Square themselves have recently started offering SoftPOS, Tap to Phone, in some markets. Square has been advertising the solution to users on Facebook and Instagram. This allows users to click straight to the Google Play or Apple App Store, download and start taking transactions.
Thus Square is among the first movers in this category of disruptive software providers. They offer acceptance of card payments with small hardware devices, SoftPOS, and other services. Other services include gift cards, loans to businesses, and Buy Now Pay Later (BNPL).
A key point in this new era of payments as software is that card payments may be only one solution built into a payments stack. SoftPOS may be a good starting point for users to download an app and start taking payments. Or Account-to-Account (Open Banking) payments may be a good entry point.
Over time extra solutions can be added, such as pay-by-link, QR code payments (for example, to enable China’s WeChat and AliPay, or India’s UPI), BNPL etc.
The preferences will depend on the business needs of merchants in specific markets.
Merchants’ needs are evolving... Value-added services like credit solutions, BaaS, front-end and back-end software are becoming increasingly important dimensions in payment processor shopping.
Those who succeed will provide a solution that best appeals to target users, and business segments, with a keen focus on user experience. Trends such as embedded finance will enable a greater variety of options in moving from just providing payments to providing a wider array of financial services as needed.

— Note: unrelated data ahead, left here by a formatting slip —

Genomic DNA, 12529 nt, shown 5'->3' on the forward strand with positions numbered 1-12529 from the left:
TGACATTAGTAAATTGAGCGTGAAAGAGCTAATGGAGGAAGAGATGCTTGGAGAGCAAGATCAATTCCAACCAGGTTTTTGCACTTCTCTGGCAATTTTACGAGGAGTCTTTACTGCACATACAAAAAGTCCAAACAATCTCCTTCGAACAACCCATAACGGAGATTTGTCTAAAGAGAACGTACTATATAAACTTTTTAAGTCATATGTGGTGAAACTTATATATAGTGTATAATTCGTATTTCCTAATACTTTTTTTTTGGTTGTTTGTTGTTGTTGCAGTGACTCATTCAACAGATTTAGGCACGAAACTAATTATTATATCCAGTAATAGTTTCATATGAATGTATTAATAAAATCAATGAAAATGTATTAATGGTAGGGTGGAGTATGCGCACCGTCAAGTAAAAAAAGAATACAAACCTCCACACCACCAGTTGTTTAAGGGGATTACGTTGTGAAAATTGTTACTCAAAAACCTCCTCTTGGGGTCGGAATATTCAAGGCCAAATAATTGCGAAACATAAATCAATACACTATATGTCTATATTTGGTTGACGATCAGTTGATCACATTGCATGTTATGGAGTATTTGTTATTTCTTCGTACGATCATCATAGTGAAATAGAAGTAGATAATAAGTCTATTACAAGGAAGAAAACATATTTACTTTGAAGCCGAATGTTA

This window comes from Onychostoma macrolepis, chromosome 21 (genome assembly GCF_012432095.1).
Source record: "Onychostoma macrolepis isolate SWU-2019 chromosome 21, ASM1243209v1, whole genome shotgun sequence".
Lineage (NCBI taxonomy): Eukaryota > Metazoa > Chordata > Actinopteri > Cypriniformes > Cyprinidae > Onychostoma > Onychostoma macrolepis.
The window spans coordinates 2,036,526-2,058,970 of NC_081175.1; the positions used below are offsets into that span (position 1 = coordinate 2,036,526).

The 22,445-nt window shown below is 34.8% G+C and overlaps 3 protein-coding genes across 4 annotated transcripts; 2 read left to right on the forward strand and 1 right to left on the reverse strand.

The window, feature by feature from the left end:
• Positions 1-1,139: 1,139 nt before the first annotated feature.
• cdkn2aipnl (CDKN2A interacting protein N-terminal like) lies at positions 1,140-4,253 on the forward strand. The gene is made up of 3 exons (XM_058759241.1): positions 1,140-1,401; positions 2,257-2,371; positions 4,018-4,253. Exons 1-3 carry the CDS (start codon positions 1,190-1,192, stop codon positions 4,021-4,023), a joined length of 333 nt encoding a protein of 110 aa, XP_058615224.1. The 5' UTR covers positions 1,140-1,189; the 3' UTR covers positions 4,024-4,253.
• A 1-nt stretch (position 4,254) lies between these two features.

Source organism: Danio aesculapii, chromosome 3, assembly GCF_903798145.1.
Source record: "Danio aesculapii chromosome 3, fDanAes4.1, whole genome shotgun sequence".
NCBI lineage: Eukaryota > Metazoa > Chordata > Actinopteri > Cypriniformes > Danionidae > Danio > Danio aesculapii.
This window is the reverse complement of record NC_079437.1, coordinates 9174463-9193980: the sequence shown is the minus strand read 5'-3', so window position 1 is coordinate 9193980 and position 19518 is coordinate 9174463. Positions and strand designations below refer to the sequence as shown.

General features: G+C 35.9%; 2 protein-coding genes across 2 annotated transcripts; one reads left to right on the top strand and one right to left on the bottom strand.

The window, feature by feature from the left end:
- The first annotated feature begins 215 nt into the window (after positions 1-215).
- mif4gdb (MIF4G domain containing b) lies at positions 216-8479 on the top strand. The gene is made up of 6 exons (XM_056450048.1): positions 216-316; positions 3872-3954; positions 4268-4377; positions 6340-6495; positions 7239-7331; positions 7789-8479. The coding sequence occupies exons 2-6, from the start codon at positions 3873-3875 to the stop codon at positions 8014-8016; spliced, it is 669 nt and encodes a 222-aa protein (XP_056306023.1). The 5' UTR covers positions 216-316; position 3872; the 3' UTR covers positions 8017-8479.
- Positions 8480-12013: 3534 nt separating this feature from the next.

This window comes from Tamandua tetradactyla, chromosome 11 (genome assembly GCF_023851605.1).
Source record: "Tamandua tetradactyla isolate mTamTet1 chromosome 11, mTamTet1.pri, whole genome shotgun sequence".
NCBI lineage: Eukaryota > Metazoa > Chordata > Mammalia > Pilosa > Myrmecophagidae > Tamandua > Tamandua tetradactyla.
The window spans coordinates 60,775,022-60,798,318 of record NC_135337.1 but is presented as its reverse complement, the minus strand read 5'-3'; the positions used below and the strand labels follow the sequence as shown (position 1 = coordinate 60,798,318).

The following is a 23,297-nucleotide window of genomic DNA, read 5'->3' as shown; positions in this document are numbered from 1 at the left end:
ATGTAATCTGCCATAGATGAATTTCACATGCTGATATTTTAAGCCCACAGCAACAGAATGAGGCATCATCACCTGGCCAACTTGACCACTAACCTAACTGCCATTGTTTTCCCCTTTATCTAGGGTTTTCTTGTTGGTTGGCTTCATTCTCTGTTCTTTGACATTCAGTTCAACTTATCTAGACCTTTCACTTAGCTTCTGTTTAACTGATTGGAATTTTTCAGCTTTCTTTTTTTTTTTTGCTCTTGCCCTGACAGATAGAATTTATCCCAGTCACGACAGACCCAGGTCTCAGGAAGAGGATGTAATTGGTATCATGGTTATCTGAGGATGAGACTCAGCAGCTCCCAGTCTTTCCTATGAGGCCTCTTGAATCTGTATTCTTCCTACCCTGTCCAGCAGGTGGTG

Payments will continue to be complex in the background. The providers who succeed will stay ahead of the game and make it convenient for businesses to operate and scale.
It’s likely that many of these software disrupters will not be payment processors themselves, at least not to begin with. The back-end processing of transactions may be seen as a commodity.
Those who succeed, over time, may decide to become a Payment Facilitator (taking on some of the roles of the acquirer), a payment processor or even an acquirer themselves. It will depend on what makes business sense. This has been the approach of Square in moving further into the payment stack over time.
With software, a modular approach will be standard. For each component, a decision can be made on whether the solution should be built in-house or connected to another provider. There will be a mix of providers who will go to market directly or provide a white-label approach.